who is doing a booming business. 

JUNE PRATT — (line has become known as 
the model wile in the model household. 
I his honor has been based on her own 
happy marriage. 

RONALD PRATE — After receiving several 
degrees from M. I. I .. Ronnie is one of the 
leading mathematicians in the country. 

ANN PROSSER— Ann made a lovely June 
bride recently, when she married her wealthy 
employer, to whom she had been a secretary 
lor two years. 

GWENDOLYN REED— If you turn your 
radio on early some morning, you'll prob- 
ably be tuned in on Gwendolyn Reed, who 
has her own show, "Life Can lie Revolting", 
at 6:30 A.M. 

Page Thirty 

RICHARD RENAHAN— If you hear a 
knock at your door and open it to find a 
handsome young salesman standing before 
you with a vacuum cleaner in his hands, 
it's Dick Renahan, an ace salesman. 

HELEN E RICH— Helene is now happil) 
married to that tall handsome fellow who 
manages her father's garage. 

ANNE RICKER — Does anyone in Florida 
or California need an expert private secrc- 
tary? Ann is tired of the New England cli- 
mate and is headed lor warmer places for 
[he winter. 

THOMAS ROBER— lorn has invested all 
his money in a nourishing business — running 
a popcorn and soft drink stand on Great Hill. 

JOAN ROCHE— Joan is a famous Holly- 
wood columnist. Her remarks are now on a 
par with Hedda Hopper's. 

DOROTHY RUXTON— Dotty's pleasing 
personality has brought her success as she 
gieets those who coine to her exclusive sum- 
mer resort. The resort is managed by her 
tall blond husband. 

PATRICIA ST. JOHN' — Pat's captivating 
personality made her the most popular head 
nurse at the Massachusetts General Hospital. 
All the patients felt sorry when she left to 
get married. 

NORMAN SALEY— Norman is keeping 
banking hours now that he is a big con- 
tractor and his own boss. 

ROBERT SAVOLA— Bob has come back to 
his old Alma Mater. Weymouth High School, 
to help coach the promising football team. 

MARJORIE SEVIGNY— Marjorie has sue 
ceeded in procuring an excellent position as 
labratory assistant to Dr. A. Tomic, famous 
si ientist. 

HAROLD SHEPPARD— Harold, renowned 
F. B. I. agent, was unable to attend the re- 
union, because he's recuperating from a 
wound inflected in his leg during a gun 
battle in the rounding up ol a counterfeit- 
ing gang. 

ANN SHIELDS — Ann is now leaching the 
Inst grade at the Nevin School and is death 
loved l>\ both her childern and the other 
tea< hers. 

CLAIRE SIMMONS— Claire is a graduate 
cf one of Boston's leading business colleges 
and secretary to an executive of a bank. 

ROBERT SLAYTER— Have you seen the 
star of that new midnight television show? 
That's Bob Slayter. He is also leading his 
own orchestra, composed of many of his 
former W.H.S. classmates. 

ELEANOR SMITH— Eleanor is now pri- 
vate secretary to a big government man.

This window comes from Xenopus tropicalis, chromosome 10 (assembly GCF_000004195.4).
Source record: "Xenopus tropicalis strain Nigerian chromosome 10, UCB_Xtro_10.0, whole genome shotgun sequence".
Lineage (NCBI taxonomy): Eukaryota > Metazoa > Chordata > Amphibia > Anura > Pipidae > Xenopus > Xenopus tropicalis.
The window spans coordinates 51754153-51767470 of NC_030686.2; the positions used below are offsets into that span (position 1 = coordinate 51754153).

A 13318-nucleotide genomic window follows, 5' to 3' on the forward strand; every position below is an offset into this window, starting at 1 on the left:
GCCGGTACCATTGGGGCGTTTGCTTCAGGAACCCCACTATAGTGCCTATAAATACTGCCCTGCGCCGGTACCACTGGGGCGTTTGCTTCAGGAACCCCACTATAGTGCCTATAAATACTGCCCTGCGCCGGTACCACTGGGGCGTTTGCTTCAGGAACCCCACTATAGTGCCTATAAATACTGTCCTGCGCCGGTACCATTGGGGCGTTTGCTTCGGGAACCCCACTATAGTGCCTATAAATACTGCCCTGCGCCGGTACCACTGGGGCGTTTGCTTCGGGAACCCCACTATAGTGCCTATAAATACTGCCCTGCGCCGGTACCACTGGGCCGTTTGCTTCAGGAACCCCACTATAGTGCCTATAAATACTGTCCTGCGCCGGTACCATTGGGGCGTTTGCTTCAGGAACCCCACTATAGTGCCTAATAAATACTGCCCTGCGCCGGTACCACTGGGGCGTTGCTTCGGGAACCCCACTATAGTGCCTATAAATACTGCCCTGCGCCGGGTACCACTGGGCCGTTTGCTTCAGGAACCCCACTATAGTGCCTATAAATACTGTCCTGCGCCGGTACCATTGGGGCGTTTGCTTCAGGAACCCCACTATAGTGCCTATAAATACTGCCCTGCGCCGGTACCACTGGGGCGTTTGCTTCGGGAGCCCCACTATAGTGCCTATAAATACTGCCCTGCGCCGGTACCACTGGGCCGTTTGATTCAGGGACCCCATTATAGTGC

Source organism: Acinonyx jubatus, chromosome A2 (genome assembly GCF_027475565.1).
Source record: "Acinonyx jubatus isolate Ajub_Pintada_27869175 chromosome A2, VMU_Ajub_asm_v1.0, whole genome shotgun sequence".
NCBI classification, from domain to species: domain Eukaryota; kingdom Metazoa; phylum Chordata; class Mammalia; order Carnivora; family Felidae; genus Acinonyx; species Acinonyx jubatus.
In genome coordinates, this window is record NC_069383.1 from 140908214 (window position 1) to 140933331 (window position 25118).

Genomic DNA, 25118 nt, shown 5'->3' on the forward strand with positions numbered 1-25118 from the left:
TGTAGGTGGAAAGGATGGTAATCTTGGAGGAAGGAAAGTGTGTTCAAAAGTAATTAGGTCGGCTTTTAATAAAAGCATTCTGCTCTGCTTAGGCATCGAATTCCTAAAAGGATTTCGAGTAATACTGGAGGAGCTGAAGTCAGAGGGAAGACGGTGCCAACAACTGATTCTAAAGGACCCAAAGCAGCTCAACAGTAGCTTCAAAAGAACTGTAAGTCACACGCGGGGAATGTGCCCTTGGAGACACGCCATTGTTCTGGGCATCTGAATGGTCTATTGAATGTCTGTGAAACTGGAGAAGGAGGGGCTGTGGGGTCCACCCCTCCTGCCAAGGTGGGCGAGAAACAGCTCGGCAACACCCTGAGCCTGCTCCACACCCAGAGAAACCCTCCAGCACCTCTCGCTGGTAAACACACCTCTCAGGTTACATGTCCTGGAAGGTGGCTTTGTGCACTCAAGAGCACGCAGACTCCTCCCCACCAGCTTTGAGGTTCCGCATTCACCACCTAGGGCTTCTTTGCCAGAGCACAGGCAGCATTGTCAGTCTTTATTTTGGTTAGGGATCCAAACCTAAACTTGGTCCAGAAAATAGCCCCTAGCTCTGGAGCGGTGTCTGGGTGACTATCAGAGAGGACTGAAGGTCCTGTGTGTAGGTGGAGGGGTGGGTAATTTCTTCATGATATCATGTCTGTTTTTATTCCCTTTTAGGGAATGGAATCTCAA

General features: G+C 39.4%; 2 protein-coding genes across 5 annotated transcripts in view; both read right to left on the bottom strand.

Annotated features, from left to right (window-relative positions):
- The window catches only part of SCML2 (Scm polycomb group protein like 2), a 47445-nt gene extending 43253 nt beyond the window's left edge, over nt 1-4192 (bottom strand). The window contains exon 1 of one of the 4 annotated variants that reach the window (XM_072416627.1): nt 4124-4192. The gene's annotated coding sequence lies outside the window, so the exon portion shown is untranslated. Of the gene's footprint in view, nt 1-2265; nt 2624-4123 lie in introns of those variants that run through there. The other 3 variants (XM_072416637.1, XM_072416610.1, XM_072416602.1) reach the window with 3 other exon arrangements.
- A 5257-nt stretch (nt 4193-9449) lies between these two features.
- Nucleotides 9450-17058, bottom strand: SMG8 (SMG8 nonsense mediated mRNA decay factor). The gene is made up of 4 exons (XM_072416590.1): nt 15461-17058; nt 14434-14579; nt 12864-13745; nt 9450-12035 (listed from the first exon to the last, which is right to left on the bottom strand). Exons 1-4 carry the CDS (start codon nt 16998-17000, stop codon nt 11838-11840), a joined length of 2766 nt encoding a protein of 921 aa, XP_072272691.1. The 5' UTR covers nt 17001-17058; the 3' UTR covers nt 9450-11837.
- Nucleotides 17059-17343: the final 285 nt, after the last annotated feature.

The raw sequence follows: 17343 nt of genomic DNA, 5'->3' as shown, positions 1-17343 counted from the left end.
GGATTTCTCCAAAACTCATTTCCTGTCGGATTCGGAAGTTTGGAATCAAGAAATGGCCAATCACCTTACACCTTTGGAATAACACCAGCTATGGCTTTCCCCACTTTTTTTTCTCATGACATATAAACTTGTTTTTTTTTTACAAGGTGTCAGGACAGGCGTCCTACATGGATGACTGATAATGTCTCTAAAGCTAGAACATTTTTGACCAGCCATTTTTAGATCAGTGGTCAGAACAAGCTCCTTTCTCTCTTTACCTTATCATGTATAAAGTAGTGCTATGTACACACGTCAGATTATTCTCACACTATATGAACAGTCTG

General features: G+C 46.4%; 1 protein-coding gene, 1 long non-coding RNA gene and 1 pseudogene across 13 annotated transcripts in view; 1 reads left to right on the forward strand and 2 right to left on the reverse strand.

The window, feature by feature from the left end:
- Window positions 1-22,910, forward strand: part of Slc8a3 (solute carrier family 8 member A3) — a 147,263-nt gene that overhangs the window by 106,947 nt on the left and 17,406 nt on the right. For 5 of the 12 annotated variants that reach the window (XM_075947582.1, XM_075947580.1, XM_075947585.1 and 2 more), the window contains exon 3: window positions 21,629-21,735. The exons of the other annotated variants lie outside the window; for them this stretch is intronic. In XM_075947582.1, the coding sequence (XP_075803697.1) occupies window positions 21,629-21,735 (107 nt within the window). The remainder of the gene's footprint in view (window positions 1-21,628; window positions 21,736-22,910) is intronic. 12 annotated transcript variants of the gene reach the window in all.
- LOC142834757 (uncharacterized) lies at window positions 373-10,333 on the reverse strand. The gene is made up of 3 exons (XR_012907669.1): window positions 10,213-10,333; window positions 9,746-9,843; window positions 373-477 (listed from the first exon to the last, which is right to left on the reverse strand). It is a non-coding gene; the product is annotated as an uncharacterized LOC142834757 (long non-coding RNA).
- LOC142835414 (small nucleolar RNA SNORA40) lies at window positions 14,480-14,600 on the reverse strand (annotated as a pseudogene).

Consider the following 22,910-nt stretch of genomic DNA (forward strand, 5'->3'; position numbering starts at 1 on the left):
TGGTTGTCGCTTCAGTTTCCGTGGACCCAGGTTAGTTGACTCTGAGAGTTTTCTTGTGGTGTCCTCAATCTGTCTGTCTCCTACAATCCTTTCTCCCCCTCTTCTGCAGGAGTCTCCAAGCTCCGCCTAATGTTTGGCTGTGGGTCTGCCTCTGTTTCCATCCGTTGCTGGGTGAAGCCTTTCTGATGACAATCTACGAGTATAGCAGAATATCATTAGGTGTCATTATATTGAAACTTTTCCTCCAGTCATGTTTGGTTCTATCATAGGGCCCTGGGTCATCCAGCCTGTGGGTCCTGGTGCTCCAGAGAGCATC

She savs she owes all her success to the 
business training she received at W. H. S. 

RICHARD SMITH— Dick is editoi ol a new 
magazine New and Bettei lulus Designed 
For Heller Laughing. 

heard ol the Spencer Enterprises? From bain 
carriages to tractors Fred sells the best. Big 
business is his middle name. 

FREDERICK J. SPENCER— Fred has just 
proved Einstein's theory of relativity to be 
incorrect. After years of brilliant research, 
Fred's findings have been released. No one- 
can prove them wrong, because no one can 
figure them out. 

WILLIAM SPRAGUE— "Big Bill'' is •Line- 
man of the Year." He plays for the Chicago 
Bears, world-champions. His terrific play- 
has made him the favorite of the fans the 
country over, especially the girls. 

DONALD STOKES— Keep your eye on Don- 
nie, for he is playing "terrific" ball lot the 
Red Sox's A t farm club. Did you hear? He- 
has just been chosen the "Player Most Like- 
ly to Crash the Majors." 

ROBERT STOKES— The new sensational 
centre fielder lor the New York Yankees is 
our own Bobby Stokes. 

JAMES SULLIVAN— Sully, after a humble 
beginning as bus boy at Cain's, is head 
waiter at a famous restaurant in New York. 

JOAN SWAN — Joan is secretary to a prom- 
inent criminal lawyer. Alter work she 
leaches driving to many Weymouth students. 

LOIS TERRY — Lois, after graduation from 
Sargent College, has returned to W. H. S. 
as the new gym teacher. Remember those old 
gy m classes, Lois? 

JEAN T1RRELL — For the past two years, 
Jean has walked oil with top honors as 
amateur roller skating champion of the state. 
She plans to enter national competition 
this year. 

JOHN TIRRELL— John has surprised us all 
by growing into a man of six feet. 

BARBARA I OOZE— Barb, that popular 
third-grade teacher at the Bicknell School, 
resigned last week to be married. She and 
her husband will live in Quincy. 

JOAN TOTMAN— Joan is now head buy- 
ei of women's clothes lor the Jordan Marsh 

DONALD TUCCI— Donnie will wind up 
this sear's track season in the Boston Garden, 
where, lor the third year in a row. lie will 
defend his fifty-yard dash title. 

NORMA TRUFANT— Norma has now real- 
ized her ambitions and. after several years of 
diligent work, is one of the leading surgeons 
at Johns Hopkins Hospital. 

Page Thirty-one 

ANGKI.O I'MBRIAXNA— Aftei ten years 
of research, Vngie has written a lx«>k 
entitled "How to Preserve the Life of Your 
Car." I he- information given is based on 
his own experiences. 

taken over I ed William's position in left 
held for the Red Sox. He has Keen just as 
successful in raising fit Hue baseball stars of